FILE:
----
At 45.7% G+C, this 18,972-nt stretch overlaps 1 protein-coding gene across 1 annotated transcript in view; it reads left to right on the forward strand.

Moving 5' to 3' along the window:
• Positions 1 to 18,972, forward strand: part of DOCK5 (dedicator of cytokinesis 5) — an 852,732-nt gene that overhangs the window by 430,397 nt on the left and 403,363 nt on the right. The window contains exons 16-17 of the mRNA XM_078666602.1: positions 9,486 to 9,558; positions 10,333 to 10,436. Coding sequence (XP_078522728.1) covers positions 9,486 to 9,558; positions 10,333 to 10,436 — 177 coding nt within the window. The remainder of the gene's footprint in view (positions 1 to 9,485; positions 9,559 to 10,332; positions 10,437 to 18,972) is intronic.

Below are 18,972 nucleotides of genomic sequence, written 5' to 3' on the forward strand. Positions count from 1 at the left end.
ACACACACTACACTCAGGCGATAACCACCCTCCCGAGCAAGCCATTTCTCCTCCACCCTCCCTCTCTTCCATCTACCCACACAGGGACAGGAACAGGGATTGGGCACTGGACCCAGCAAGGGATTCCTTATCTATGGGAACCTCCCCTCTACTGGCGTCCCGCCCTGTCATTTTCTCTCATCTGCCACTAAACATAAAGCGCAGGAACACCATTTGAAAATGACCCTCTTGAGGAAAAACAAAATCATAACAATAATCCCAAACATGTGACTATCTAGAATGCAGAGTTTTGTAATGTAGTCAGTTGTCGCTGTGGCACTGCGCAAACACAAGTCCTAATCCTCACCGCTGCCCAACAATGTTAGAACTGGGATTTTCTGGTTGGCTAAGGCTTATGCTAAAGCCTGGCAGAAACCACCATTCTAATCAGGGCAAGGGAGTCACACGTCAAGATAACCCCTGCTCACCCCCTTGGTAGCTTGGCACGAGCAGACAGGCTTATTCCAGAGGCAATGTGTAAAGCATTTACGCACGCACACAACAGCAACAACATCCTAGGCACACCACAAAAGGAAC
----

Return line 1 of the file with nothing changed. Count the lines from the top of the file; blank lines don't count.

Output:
At 45.7% G+C, this 18,972-nt stretch overlaps 1 protein-coding gene across 1 annotated transcript in view; it reads left to right on the forward strand.